Induction of covalent DNA modifications and micronucleated erythrocytes by 4-nitroquinoline 1-oxide in adult and fetal mice. / Lu, Leejane; Baxter, Jennifer R.; Wang, Mian Ying; Harper, Barbara L.; Tasaka, Fumiyo; Kohda, Kohfuku.

In: Cancer Research, Vol. 50, No. 19, 01.10.1990, p. 6192-6198.

Research output: Contribution to journalArticle

Lu, L, Baxter, JR, Wang, MY, Harper, BL, Tasaka, F & Kohda, K 1990, 'Induction of covalent DNA modifications and micronucleated erythrocytes by 4-nitroquinoline 1-oxide in adult and fetal mice', Cancer Research, vol. 50, no. 19, pp. 6192-6198.
Lu, Leejane ; Baxter, Jennifer R. ; Wang, Mian Ying ; Harper, Barbara L. ; Tasaka, Fumiyo ; Kohda, Kohfuku. / Induction of covalent DNA modifications and micronucleated erythrocytes by 4-nitroquinoline 1-oxide in adult and fetal mice. In: Cancer Research. 1990 ; Vol. 50, No. 19. pp. 6192-6198.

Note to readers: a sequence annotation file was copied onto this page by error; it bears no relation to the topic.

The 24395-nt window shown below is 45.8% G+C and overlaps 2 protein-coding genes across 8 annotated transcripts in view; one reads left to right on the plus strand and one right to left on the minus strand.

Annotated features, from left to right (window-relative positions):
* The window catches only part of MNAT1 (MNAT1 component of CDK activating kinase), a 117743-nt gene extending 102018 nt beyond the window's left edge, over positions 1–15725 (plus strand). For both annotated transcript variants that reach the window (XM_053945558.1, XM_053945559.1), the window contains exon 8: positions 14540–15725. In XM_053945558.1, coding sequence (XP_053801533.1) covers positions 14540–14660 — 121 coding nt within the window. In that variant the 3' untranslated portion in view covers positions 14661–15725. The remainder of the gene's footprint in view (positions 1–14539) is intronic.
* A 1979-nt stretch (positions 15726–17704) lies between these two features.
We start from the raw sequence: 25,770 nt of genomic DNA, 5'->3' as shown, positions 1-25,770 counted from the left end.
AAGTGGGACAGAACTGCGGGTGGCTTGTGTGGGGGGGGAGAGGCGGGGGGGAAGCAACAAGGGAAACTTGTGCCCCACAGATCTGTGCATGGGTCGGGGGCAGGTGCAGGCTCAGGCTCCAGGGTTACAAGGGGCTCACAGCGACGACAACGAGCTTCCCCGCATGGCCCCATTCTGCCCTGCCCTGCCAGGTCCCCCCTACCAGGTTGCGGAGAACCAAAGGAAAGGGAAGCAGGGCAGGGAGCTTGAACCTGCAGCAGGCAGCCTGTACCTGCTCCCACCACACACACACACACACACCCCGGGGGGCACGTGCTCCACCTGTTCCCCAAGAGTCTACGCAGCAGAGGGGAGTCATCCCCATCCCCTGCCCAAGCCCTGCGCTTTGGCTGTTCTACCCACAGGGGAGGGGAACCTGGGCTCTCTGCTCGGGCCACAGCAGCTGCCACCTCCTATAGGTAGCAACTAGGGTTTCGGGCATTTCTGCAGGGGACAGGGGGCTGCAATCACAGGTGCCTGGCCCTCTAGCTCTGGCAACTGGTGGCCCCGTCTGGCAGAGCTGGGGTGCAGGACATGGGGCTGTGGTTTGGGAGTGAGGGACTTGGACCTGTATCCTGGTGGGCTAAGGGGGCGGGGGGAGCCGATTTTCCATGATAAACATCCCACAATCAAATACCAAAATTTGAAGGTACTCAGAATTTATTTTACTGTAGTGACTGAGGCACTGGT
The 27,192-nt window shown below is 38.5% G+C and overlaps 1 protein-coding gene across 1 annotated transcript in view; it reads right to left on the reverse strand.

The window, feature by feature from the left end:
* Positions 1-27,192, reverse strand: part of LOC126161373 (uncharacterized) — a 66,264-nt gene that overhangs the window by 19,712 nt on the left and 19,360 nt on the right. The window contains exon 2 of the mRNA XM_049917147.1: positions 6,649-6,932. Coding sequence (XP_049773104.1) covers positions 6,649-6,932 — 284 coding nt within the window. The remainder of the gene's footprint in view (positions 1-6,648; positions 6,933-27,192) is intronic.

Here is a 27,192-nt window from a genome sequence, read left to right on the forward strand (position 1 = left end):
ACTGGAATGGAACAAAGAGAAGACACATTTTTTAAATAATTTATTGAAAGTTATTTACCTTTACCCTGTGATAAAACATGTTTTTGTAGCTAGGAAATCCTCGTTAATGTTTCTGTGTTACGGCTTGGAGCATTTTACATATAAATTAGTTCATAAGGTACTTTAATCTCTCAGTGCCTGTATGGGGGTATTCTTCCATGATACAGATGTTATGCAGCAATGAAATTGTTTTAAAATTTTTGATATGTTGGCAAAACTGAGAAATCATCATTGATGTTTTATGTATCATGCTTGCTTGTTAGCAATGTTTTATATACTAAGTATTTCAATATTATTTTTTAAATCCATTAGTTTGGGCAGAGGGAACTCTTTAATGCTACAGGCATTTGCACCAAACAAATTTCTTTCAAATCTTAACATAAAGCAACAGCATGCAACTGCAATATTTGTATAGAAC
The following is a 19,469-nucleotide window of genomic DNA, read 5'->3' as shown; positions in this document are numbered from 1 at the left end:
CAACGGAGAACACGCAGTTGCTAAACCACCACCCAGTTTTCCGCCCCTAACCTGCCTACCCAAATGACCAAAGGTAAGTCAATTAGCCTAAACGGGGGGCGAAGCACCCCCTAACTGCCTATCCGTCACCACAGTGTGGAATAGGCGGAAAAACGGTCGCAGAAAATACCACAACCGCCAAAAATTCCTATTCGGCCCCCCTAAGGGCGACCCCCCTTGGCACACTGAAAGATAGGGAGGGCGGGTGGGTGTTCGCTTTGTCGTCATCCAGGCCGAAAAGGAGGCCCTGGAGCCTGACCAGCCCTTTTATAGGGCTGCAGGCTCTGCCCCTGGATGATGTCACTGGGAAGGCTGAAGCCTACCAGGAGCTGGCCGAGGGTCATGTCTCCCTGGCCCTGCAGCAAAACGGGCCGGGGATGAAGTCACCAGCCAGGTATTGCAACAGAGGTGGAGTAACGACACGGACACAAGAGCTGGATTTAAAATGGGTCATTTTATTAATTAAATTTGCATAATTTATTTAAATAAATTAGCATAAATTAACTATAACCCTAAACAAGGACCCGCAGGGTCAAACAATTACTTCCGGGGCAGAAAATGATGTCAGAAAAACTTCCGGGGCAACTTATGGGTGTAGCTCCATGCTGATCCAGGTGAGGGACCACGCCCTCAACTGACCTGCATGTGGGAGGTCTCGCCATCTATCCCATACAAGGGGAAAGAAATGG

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abstract = "Pregnancy and development are known to modify carcinogenesis. Little is known about the mechanism for the modulation. These studies investigated the relative sensitivity of nonpregnant, pregnant, and fetal mice to the induction of covalent DNA modifications and micronucleated erythrocytes by 4-nitroquinoline 1-oxide (4-NQO). Our results revealed that 4-NQO was bound to guanine nucleotides of DNA in all maternal and fetal organs tested. The adduct levels ranged from 2-60 base modifications per 109 DNA bases when 4-NQO was administered s.c. Overall, 4-NQO bound preferentially to DNA of the maternal tissues compared with that of the corresponding fetal tissues, with the exception of the liver. The adduct levels in maternal and fetal organs fell into 3 distinct levels. The greatest binding was in maternal lungs and pancreas (the target organs for carcinogenesis). The lowest binding levels were in maternal liver and all fetal organs studied. Gestation age at the time of 4-NQO treatment did not produce a significant effect on the amounts of adduct formation in the tissues examined, with the exception of placenta and bone marrow. Chronic treatment did not affect binding preference. At the cellular level, 4-NQO treatment induced twice the frequency of micronucleated erythrocytes in the bone marrow of pregnant mice compared with the nonpregnant mice and fetal liver, on a mg/kg basis. However, the polychromatic erythrocytes of fetal liver were more sensitive than those of adult bone marrow to the induction of micronuclei, when adduct levels were taken into account. A positive correlation of organotropsim between 4-NQO-induced DNA adducts and carcinogenicity was observed for maternal tissues, but not for fetal tissues. Fetal tissues, overall, lack the enzymes to metabolically activate 4-NQO. Fetal cells elicit greater biological responses, compared with adult cells, at equal adduct levels. This study reveals that the effective doses in maternal and fetal tissues may differ and, therefore, will be a better basis for further understanding the molecular mechanism of transplacental carcinogenesis.",